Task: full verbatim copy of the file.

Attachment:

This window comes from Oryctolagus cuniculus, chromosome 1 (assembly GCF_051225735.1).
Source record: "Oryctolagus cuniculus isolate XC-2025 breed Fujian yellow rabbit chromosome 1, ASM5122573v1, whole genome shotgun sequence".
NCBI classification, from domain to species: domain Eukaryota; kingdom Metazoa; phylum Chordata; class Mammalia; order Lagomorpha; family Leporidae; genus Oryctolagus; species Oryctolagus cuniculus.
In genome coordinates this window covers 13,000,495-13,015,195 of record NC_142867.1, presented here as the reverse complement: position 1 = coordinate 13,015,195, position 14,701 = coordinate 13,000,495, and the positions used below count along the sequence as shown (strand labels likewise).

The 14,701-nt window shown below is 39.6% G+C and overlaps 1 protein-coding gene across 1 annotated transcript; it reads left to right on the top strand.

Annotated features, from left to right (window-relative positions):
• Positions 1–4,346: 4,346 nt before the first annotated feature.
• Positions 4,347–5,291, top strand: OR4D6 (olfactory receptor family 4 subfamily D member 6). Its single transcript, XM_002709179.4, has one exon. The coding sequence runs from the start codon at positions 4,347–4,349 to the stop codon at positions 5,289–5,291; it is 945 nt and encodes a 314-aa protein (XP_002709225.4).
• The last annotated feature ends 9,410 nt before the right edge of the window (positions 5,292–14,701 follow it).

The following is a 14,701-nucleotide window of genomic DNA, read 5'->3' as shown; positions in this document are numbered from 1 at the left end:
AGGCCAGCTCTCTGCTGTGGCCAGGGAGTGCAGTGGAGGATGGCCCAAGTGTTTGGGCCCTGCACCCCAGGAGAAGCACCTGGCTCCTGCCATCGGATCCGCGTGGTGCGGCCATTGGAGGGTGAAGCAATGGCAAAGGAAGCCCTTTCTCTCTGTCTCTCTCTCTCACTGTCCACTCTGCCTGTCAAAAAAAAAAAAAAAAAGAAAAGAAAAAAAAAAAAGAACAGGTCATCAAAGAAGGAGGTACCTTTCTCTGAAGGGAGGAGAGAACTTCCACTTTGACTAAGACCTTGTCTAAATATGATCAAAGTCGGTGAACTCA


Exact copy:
This window comes from Oryctolagus cuniculus, chromosome 1 (assembly GCF_051225735.1).
Source record: "Oryctolagus cuniculus isolate XC-2025 breed Fujian yellow rabbit chromosome 1, ASM5122573v1, whole genome shotgun sequence".
NCBI classification, from domain to species: domain Eukaryota; kingdom Metazoa; phylum Chordata; class Mammalia; order Lagomorpha; family Leporidae; genus Oryctolagus; species Oryctolagus cuniculus.
In genome coordinates this window covers 13,000,495-13,015,195 of record NC_142867.1, presented here as the reverse complement: position 1 = coordinate 13,015,195, position 14,701 = coordinate 13,000,495, and the positions used below count along the sequence as shown (strand labels likewise).

The 14,701-nt window shown below is 39.6% G+C and overlaps 1 protein-coding gene across 1 annotated transcript; it reads left to right on the top strand.

Annotated features, from left to right (window-relative positions):
• Positions 1–4,346: 4,346 nt before the first annotated feature.
• Positions 4,347–5,291, top strand: OR4D6 (olfactory receptor family 4 subfamily D member 6). Its single transcript, XM_002709179.4, has one exon. The coding sequence runs from the start codon at positions 4,347–4,349 to the stop codon at positions 5,289–5,291; it is 945 nt and encodes a 314-aa protein (XP_002709225.4).
• The last annotated feature ends 9,410 nt before the right edge of the window (positions 5,292–14,701 follow it).

The following is a 14,701-nucleotide window of genomic DNA, read 5'->3' as shown; positions in this document are numbered from 1 at the left end:
AGGCCAGCTCTCTGCTGTGGCCAGGGAGTGCAGTGGAGGATGGCCCAAGTGTTTGGGCCCTGCACCCCAGGAGAAGCACCTGGCTCCTGCCATCGGATCCGCGTGGTGCGGCCATTGGAGGGTGAAGCAATGGCAAAGGAAGCCCTTTCTCTCTGTCTCTCTCTCTCACTGTCCACTCTGCCTGTCAAAAAAAAAAAAAAAAAGAAAAGAAAAAAAAAAAAGAACAGGTCATCAAAGAAGGAGGTACCTTTCTCTGAAGGGAGGAGAGAACTTCCACTTTGACTAAGACCTTGTCTAAATATGATCAAAGTCGGTGAACTCA